Mike Doughney on Implications for the TM Movement and the Natural Law Party
"The movement told us what to believe, dangled the carrot in front of us, and we started buying into the whole package. Some are still buying. Let's all hope that they don't buy it with their lives."
Back to "TranceNet: Emergency Alert"
FOR IMMEDIATE RELEASE
SAN FRANCISCO, Calif. -- June 12, 1996
Adapted from minet.org archives. Copyright © 1996 Mike Doughney
In article <31BE58B2.613B@naples.net>,
John A. Stanley wrote:
>John M. Knapp wrote:
(with a little reordering for clarity...)
>> Help Avert Another Jonestown
>Another Jonestown? Oh puhleeeze! Come visit Fairfield, John, and
>you'll find that there are no cyanide laced vats of Kool-aid at the
>entrance to the domes. Your toxic little fantasy world bears little
>resemblance to the real world.
And no doubt, there aren't cyanide laced vats of anything in Fairfield at the moment, neither would it appear that recent events are, in and of themselves, dangerous.
What is disturbing is that for the first time, there is a particular dynamic in the TM movement that hasn't been all that publically visible before - that of apocalyptic pronouncements of disaster on a global scale. Particularly unusual is that this event has been closely correlated with public press releases that, though not quite as strident, indicate that Mahesh's ravings are being taken seriously and with an extreme level of urgency. And these sorts of actions on the part of leaders of other groups have preceded some great tragedies. The world is not going to end tomorrow because of genetic engineering.
Despite the risks and ethical questions associated with this field, humanity stands to gain a great deal from this research, as we all have from scientific research of every kind. And from time to time extremists come along and insist that we are either in great danger and/or are committing unethical atrocities through or as a result of beneficial research. This is not a new approach, it's just another ploy by authoritarians that seek to gain more power and wealth from well-intentioned but manipulated individuals. The sun will still rise tomorrow, and most if not all of us will still be here, despite our fears and doubts about ourselves and our world.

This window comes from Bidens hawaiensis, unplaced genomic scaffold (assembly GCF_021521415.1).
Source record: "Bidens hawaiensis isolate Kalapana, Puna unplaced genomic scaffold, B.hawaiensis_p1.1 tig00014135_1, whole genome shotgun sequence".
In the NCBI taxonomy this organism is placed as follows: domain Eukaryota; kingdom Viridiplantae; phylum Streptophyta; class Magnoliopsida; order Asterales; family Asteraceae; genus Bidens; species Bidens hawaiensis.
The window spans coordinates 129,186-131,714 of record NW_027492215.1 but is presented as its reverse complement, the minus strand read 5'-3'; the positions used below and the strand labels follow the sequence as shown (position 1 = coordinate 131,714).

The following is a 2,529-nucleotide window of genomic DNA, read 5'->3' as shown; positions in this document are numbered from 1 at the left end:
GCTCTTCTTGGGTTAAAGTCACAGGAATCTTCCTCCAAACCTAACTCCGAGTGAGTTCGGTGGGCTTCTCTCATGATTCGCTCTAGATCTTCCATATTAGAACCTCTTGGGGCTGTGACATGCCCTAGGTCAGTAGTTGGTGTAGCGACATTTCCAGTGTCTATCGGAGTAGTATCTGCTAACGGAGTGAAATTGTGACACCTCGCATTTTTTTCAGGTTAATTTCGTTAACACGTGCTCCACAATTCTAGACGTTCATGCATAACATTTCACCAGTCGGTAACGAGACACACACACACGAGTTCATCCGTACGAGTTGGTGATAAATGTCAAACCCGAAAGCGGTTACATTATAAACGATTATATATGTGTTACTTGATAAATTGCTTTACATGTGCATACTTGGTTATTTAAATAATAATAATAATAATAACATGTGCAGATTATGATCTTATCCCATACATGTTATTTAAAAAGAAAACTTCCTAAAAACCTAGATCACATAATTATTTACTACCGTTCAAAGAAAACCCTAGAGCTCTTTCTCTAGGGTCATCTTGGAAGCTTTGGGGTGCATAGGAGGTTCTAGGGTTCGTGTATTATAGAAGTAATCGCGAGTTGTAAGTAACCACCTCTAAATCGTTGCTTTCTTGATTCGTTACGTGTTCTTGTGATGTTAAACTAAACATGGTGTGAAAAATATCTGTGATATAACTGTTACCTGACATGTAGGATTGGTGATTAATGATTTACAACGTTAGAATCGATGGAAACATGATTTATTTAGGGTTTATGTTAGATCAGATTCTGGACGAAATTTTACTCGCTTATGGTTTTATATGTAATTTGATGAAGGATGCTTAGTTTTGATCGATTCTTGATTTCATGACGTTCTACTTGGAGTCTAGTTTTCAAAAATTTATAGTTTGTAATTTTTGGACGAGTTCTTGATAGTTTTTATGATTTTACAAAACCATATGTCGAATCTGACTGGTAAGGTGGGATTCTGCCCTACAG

Obviously, as with many groups, there are meditators, and committed meditators in Fairfield for that matter, of every level of movement involvement and with varying opinions of the movement and its leaders. No doubt many, if not most, view Mahesh's ravings for what they are. Their views don't erase the fact that today, some significant number of people are making plans to do exactly as Mahesh said they should do.
Why hasn't every meditator piled on this newsgroup and, in unison, condemned Mahesh as a madman? Why say anything else, John Stanley? Why would anyone go so far as to sell their house, drop their career, and go run off into some third world country because some lunatic billionaire said, without them, "global war" will ensue - for no rational reason whatsoever?
What does this event tell us about everything the TM movement ever said to us about its techniques, about 'natural law,' its outlook on life, its metaphysics, its more religious aspects? If the obvious rantings of a madman are today being taken seriously and as the sane instructions to the rest of the group... why should anything ever said by Mahesh and accepted as divine truth - or even as mundane truth - ever be unquestionably accepted as valid? Why shouldn't every Natural Law Party - the "TM party" - candidate be questioned as to why their true leader is talking like this?
These questions are relevant to each and every meditator, since as anyone can see through inspection of the initiation process, checking procedure, and 3 days' checking notes, what you have been told about your experiences with the TM program is a large part of the self-reinforcement process by which each of us may have decided that TM was personally beneficial. This is why I now believe that the "technique is incredible but the movement is flaky" position, which we've heard often and no doubt we will hear again many times here and elsewhere in the coming months, is difficult if not impossible to support. Our evaluation of TM has always been tainted by what the movement told us about it.
The movement told us what to believe, dangled the carrot in front of us, and we started buying into the whole package. Some are still buying. Let's all hope that they don't buy it with their lives.
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